A recent update to the Android OS on my smartphone triggered a new feature I really like a lot. I’ve started getting more and more spam phone calls on my phone, and Google is now building a list of spam numbers and letting me block them when the calls come in.

When a call comes in from a suspicious caller, after you hang up, Android asks me if this was a spam message. If I want, I can block the number right here as shown in the figure.

Figure 1

If I skip this for whatever reason, I can still pull down the alerts list and activate blocking as shown in the following figure.

Figure 2

This is a really cool feature, something I’m sure a lot of companies would try to charge you for, but in Google’s case, it’s just another feature of the OS.

This feature blends well into what I’m calling the World Without Apps (www.aworldwithoutapps.comwww.aworldwithoutapps.com) where more of your day to day activities will be controlled by agents on your smartphone, your home, your car, whatever. In this particular case, I believe this functionality is provided by the device’s Phone application, but I’m not sure. Regardless, the UX/UI of this particular feature appears at the system level – the alert pops up as you’re answering the phone (through an overlay over what you’re currently doing when the call comes in) or through the alerts area of the OS, NOT directly in the Phone application. See?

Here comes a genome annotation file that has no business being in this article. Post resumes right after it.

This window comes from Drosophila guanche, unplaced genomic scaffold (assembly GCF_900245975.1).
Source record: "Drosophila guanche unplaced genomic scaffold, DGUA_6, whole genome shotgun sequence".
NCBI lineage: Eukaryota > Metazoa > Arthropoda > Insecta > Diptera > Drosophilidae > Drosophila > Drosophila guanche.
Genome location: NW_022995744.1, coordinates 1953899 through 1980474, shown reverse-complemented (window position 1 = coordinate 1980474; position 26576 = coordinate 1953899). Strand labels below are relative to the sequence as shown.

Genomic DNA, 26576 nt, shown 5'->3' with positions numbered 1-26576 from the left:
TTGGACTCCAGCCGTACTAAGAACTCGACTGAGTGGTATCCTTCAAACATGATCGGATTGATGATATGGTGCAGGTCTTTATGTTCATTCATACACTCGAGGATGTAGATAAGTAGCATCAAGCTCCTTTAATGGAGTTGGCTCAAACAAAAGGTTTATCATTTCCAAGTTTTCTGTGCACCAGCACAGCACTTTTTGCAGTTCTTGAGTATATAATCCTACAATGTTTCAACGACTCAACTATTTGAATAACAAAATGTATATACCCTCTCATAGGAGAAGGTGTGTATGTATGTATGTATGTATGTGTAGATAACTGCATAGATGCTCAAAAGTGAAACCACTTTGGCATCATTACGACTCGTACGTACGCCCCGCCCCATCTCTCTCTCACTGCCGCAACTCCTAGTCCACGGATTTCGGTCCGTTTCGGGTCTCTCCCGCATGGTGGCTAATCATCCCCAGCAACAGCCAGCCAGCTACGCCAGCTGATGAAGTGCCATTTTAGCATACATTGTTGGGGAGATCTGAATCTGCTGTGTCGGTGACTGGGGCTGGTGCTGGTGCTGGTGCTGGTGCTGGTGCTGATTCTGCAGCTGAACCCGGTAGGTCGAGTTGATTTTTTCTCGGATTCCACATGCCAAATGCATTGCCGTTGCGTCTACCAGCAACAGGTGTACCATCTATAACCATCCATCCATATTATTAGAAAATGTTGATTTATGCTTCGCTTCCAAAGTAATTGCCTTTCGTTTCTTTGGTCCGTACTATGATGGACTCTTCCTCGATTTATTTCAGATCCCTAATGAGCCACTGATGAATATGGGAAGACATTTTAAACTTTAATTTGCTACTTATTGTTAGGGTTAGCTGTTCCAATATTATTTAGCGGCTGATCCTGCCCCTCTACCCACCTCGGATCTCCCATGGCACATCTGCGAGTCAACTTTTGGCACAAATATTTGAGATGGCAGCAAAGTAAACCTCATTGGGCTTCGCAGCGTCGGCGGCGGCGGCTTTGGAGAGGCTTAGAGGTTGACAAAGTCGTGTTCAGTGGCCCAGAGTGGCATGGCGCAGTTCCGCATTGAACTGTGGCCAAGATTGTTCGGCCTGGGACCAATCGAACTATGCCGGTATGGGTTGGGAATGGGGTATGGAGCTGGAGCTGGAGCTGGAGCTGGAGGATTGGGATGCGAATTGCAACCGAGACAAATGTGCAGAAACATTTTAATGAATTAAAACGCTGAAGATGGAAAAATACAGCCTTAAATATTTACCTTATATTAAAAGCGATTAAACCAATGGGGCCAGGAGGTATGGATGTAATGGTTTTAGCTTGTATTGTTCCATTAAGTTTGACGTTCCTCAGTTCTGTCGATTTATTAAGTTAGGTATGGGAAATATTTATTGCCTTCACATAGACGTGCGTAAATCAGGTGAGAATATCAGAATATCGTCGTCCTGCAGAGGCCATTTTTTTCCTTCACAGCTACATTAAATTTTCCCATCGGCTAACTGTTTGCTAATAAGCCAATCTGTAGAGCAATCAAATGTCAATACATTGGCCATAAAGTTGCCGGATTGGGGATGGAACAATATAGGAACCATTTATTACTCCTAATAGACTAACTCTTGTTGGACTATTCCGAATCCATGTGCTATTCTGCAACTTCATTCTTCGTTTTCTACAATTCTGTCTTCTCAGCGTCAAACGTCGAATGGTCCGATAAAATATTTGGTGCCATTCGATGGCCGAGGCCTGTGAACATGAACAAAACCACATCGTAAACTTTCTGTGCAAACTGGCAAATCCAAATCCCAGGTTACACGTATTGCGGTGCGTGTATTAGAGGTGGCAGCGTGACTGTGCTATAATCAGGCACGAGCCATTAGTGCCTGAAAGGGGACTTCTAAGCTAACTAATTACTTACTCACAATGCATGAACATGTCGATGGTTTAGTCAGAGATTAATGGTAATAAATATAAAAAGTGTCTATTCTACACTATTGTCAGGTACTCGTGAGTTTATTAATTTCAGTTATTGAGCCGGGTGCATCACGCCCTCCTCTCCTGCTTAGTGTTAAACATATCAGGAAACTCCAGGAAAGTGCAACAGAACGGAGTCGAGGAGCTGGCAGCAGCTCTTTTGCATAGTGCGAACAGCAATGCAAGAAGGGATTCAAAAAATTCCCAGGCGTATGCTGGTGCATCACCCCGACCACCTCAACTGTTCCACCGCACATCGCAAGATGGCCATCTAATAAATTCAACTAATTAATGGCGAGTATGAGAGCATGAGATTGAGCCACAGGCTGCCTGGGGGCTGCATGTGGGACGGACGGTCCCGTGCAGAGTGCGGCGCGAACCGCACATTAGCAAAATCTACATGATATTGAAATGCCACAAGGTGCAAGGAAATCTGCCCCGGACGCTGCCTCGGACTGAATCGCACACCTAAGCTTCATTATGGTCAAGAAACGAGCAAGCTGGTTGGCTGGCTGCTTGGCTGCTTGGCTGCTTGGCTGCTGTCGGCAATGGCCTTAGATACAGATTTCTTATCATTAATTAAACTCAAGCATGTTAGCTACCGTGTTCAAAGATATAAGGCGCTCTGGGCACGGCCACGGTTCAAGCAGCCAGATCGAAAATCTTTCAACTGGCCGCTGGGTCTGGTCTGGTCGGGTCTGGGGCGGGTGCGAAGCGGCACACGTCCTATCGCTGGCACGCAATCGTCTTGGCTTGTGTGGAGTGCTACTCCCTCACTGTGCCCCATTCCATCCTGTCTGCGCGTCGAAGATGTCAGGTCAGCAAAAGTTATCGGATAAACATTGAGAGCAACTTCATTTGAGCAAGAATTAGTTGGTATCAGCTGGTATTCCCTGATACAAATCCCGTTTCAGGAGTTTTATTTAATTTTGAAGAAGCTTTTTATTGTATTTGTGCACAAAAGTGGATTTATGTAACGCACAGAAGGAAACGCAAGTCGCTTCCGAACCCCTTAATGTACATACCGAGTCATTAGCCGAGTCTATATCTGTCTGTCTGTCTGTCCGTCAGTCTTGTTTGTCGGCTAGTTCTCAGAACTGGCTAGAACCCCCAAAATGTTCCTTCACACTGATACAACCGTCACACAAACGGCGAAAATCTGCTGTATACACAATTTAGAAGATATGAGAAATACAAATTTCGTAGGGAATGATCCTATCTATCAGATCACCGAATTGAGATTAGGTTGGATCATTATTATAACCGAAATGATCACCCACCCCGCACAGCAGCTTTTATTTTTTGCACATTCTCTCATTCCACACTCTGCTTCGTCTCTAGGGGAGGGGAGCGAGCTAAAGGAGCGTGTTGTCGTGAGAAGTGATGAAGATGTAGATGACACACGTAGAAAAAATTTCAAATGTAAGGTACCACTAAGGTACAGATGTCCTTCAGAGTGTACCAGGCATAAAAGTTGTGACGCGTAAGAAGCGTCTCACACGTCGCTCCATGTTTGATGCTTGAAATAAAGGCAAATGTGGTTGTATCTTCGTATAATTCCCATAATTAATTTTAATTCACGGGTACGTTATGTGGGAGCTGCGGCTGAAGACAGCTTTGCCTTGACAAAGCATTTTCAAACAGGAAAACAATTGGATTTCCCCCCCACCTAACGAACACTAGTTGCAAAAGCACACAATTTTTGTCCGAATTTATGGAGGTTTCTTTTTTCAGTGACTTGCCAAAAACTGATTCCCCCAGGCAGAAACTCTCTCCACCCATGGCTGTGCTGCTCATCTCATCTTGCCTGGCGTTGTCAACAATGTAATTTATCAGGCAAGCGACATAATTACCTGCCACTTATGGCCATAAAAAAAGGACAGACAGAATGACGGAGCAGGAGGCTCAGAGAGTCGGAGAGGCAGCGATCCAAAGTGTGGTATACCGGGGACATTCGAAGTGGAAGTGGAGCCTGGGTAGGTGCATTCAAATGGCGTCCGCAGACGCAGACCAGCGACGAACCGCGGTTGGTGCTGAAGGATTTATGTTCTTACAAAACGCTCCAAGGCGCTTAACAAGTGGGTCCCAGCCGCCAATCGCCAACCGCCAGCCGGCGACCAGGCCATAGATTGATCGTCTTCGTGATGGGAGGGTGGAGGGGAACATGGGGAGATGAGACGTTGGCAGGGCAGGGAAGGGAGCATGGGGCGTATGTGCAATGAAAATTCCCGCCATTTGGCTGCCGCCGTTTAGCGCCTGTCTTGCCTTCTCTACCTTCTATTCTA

I’m curious how long it will be before the OS simply listens to the beginning of the call. If there’s a long delay on the other end, before an agent eventually clicks in to begin selling me something, my phone agent can quickly tell its spam, especially when I loudly curse and hang up, and block the phone number automatically if they ever call again.

Unfortunately, blocking the number directly really doesn’t help me. The chance I’ll get another call from this same number is slim. It does, however, help other people who get calls from this number, letting them know other people like me think this is spam and offering them a chance to not take the call. That’s valuable.

Eventually the technology will get good enough that the calls from these numbers won’t even disrupt me, they’ll be blocked by the OS and I’ll never even know.

A recent trend in spam calling is to make it look like the call is coming from your own number – the thinking apparently that any blocking software you use won’t be configured to block calls from this number. It wouldn’t be a hard update to the OS to simply add logic that if the phone gets a call from itself, immediately block it. Right?

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